To determine the presence or absence of a deletion of a chromosome segment of interest, the algorithm considers the distribution of sequence counts from each of two possible alleles at large number of SNPs per chromosome. It is important to note that some embodiments of the algorithm use an approach that does not lend itself to visualization. Thus, for the purposes of illustration, the data is displayed in FIGS. 15-18 in a simplified fashion as ratios of the two most likely alleles, labeled as A and B, so that the relevant trends can be more readily visualized. This simplified illustration does not take into account some of the possible features of the algorithm. For example, two embodiments for the algorithm that are not possible to illustrate with a method of visualization that displays allele ratios are: 1) the ability to leverage linkage disequilibrium, i.e. the influence that a measurement at one SNP has on the likely identity of a neighboring SNP, and 2) the use of non-Gaussian data models that describe the expected distribution of allele measurements at a SNP given platform characteristics and amplification biases. Also note that a simplified version of the algorithm only considers the two most common alleles at each SNP, ignoring other possible alleles.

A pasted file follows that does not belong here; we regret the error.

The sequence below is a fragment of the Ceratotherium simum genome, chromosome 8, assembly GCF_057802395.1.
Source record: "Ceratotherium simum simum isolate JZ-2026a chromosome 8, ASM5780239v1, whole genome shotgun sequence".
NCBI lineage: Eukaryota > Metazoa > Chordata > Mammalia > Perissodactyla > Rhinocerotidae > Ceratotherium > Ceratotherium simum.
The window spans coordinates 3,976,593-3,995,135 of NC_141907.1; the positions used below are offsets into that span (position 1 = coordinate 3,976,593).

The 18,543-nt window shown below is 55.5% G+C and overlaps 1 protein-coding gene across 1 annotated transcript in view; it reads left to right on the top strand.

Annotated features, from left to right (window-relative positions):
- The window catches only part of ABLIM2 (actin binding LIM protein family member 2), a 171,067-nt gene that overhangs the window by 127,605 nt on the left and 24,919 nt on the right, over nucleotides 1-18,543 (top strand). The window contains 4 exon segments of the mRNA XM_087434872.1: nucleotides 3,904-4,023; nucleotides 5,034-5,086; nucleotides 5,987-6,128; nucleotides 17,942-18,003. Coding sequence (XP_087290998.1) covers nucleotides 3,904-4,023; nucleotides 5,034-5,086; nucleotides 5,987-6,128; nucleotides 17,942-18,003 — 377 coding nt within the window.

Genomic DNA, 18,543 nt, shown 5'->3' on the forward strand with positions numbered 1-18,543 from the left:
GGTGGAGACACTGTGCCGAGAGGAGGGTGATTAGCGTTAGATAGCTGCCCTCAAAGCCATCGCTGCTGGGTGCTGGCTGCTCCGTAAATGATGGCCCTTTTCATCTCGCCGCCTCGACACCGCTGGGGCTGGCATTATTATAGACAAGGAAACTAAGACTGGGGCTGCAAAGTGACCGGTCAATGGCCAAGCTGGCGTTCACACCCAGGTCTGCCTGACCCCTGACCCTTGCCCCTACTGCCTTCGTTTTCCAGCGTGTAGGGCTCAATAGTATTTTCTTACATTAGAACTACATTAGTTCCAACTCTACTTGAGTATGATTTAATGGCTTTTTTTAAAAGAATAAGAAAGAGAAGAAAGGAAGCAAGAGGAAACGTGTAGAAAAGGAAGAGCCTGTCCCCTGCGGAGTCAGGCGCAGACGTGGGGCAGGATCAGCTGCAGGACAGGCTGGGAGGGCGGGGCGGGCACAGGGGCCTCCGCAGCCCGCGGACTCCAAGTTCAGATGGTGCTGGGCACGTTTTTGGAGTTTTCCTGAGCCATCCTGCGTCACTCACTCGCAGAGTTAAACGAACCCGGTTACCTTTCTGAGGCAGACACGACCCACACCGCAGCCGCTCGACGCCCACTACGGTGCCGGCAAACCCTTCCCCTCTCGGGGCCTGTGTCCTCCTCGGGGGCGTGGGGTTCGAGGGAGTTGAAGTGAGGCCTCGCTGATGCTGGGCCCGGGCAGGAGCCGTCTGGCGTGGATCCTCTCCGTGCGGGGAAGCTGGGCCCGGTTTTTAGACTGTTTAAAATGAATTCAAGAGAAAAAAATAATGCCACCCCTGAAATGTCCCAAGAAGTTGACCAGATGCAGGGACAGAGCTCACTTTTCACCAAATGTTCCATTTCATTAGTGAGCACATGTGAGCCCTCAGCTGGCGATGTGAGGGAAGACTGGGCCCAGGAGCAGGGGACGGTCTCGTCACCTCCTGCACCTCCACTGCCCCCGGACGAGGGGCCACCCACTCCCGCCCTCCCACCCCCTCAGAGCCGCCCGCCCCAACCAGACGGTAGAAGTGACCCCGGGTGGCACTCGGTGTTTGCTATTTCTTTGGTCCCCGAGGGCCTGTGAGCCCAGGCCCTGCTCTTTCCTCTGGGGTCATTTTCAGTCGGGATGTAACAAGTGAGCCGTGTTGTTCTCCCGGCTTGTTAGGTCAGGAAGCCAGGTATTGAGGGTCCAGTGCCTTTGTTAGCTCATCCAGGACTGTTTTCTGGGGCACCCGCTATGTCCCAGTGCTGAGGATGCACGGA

Deletions of interest were detected in genomic and maternal blood samples. In some embodiments, the genomic and maternal plasma samples are analyzed using the multiplex-PCR and sequencing method of Example 1. The genomic DNA syndrome samples tested lacked heterozygous SNPs in the targeted regions, confirming the ability of the assays to distinguish monosomy (affected) from disomy (unaffected). Analysis of cfDNA from a maternal blood sample was able to detect 22q11.2 deletion syndrome, Cri-du-Chat deletion syndrome, and Wolf-Hirschhorn deletion syndrome, as well as the other deletion syndromes in FIG. 14 in the fetus.

FIG. 15 depicts data that indicate the presence of two chromosomes when the sample is entirely maternal (no fetal cfDNA present, FIG. 15, 0% FF plot), contains a moderate fetal cfDNA fraction of 12% (FIG. 15, 12% FF plot), or contains a high fetal cfDNA fraction of 26% (FIG. 15, 26% FF plot). The x-axis represents the linear position of the individual polymorphic loci along the chromosome, and the y-axis represents the number of A allele reads as a fraction of the total (A+B) allele reads. Maternal and fetal genotypes are indicated to the right of the plots. The plots are coded according to maternal genotype, such that a filled circle indicates a maternal genotype of AA, a filled square indicates a maternal genotype of BB, and an open triangle indicates a maternal genotype of AB. Note that the measurements are made on total cfDNA isolated from maternal blood, and the cfDNA includes both maternal and fetal cfDNA; thus, each spot represents the combination of the fetal and maternal DNA contribution for that SNP. Therefore, increasing the proportion of maternal cfDNA from 0% to 100% will gradually shift some spots up or down within the plots, depending on the maternal and fetal genotype.